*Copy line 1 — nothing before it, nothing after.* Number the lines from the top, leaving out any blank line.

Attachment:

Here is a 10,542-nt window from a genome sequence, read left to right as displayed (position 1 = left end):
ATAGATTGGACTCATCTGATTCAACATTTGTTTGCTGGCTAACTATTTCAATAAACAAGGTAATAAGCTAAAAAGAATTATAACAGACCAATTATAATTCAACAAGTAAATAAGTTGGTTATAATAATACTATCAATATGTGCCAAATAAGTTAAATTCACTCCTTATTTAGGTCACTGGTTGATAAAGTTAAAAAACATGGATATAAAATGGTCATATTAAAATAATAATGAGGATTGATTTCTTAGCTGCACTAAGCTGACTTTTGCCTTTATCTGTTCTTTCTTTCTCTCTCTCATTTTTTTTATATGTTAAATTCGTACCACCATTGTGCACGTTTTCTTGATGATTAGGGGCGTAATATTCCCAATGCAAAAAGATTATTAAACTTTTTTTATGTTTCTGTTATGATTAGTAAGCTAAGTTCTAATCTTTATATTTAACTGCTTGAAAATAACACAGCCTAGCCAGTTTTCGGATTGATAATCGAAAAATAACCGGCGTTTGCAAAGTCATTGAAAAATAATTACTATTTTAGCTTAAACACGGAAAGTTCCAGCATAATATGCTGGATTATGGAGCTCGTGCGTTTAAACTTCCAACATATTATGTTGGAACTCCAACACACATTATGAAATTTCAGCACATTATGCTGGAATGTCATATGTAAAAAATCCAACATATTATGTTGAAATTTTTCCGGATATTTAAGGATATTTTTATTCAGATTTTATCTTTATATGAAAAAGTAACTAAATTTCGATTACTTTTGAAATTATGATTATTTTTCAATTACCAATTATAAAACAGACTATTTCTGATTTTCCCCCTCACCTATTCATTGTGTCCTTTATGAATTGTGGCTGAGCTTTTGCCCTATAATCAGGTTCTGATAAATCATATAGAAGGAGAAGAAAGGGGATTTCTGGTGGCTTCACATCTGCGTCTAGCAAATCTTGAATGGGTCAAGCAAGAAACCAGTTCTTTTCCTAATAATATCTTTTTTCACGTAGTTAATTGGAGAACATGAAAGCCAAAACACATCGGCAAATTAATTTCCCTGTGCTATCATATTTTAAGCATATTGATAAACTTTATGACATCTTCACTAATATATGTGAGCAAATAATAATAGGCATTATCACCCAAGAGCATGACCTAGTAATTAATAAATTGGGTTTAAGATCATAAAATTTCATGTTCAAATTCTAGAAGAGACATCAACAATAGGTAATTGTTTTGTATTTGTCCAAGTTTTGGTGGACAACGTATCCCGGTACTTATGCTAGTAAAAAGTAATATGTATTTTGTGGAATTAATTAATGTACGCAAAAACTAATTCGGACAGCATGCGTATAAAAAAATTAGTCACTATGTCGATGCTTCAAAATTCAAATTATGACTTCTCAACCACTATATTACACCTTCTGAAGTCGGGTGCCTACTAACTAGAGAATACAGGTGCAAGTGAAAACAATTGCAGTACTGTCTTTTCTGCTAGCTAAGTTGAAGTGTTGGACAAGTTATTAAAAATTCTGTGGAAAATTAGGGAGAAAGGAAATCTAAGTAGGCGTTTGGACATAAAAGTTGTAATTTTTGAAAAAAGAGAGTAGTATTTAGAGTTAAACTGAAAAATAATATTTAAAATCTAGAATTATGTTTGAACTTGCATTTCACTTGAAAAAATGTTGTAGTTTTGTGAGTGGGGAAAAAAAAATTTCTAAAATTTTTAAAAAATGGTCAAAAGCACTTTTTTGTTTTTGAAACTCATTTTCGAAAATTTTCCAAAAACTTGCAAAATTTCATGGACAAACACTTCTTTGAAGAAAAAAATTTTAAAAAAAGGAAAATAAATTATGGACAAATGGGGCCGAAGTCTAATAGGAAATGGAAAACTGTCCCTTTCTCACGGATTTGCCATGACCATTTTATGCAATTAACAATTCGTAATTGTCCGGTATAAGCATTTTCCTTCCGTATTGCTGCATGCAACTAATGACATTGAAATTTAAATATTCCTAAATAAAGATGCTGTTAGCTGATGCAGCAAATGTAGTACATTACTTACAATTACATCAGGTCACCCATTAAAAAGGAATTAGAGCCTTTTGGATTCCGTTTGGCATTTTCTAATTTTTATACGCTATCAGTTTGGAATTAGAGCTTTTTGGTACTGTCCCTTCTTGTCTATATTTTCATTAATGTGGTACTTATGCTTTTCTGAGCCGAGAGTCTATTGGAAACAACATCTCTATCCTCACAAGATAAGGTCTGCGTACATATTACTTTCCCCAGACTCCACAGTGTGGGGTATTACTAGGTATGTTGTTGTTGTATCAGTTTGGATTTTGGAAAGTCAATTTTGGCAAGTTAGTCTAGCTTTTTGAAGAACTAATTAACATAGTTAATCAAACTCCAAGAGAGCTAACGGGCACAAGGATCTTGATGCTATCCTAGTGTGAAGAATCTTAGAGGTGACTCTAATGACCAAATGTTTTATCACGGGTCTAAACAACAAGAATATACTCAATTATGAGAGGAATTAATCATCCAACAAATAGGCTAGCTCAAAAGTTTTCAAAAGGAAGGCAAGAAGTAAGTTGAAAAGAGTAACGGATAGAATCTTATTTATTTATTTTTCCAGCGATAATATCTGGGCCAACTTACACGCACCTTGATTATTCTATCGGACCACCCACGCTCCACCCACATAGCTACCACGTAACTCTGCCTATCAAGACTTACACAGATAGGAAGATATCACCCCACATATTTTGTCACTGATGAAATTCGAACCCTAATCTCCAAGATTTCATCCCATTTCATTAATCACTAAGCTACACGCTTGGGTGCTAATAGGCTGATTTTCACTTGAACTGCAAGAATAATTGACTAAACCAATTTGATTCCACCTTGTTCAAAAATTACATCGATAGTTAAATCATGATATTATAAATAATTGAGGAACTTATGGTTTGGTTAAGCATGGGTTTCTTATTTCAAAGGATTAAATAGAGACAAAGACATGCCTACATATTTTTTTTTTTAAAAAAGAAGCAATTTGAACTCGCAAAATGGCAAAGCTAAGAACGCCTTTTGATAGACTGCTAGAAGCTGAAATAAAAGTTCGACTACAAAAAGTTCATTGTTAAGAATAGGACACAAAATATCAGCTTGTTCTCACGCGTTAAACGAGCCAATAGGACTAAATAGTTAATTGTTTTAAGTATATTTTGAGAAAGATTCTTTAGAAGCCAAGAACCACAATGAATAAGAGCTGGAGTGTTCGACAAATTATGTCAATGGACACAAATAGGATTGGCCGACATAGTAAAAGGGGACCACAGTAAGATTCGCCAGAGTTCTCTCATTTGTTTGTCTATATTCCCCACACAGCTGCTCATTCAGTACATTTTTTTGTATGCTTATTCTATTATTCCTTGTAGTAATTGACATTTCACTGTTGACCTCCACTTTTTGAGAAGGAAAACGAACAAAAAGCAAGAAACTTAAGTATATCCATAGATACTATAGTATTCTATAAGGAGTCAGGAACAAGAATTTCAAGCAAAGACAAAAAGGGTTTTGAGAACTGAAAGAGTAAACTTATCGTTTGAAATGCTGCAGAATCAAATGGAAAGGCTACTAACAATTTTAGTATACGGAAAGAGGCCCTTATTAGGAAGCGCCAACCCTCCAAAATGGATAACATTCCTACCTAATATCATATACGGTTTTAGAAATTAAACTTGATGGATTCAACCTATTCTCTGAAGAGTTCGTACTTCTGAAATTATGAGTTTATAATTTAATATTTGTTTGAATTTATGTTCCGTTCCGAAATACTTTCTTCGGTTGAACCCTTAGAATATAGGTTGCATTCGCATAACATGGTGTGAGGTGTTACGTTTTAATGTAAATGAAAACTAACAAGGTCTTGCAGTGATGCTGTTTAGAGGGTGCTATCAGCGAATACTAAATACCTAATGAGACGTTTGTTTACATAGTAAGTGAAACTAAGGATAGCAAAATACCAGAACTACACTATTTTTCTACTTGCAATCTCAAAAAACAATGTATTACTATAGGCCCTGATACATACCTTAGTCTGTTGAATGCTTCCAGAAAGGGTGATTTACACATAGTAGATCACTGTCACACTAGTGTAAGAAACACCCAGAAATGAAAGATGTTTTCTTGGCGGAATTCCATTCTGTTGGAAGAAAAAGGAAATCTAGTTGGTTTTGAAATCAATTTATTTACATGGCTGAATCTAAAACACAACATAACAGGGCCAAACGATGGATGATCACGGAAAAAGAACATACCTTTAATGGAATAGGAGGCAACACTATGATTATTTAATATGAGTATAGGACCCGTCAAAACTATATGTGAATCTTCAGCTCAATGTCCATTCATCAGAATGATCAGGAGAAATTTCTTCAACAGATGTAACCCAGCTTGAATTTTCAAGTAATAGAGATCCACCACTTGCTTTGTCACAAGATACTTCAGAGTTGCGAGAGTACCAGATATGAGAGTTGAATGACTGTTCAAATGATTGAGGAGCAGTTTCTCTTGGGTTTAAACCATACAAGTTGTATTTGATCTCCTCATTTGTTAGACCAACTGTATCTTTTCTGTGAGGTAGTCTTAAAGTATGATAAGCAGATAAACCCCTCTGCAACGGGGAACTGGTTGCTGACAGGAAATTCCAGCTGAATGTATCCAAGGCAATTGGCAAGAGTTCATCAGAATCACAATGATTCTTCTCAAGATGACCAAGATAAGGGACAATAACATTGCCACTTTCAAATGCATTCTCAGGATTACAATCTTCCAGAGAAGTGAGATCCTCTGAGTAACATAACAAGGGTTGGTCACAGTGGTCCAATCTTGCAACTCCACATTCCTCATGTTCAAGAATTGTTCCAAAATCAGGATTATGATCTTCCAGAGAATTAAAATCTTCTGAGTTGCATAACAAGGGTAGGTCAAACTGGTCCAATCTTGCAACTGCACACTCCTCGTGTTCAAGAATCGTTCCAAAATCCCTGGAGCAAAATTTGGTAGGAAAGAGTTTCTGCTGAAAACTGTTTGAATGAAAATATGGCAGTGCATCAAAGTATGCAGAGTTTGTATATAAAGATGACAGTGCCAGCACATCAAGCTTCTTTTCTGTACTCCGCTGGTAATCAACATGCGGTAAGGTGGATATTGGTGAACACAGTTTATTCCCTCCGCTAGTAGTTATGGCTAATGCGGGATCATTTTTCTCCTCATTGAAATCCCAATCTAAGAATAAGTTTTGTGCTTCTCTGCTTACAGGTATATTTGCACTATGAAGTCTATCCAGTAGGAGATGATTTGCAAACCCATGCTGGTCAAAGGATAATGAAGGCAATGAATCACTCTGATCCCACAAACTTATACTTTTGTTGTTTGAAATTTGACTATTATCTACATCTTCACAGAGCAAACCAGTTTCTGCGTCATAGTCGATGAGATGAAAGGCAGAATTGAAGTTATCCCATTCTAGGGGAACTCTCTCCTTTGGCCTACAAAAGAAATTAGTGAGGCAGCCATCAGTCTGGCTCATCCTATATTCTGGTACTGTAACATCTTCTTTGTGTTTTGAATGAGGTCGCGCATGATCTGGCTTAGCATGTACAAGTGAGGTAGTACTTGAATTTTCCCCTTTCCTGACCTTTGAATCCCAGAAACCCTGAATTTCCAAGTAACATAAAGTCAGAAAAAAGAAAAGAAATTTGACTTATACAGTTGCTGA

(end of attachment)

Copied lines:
Here is a 10,542-nt window from a genome sequence, read left to right as displayed (position 1 = left end):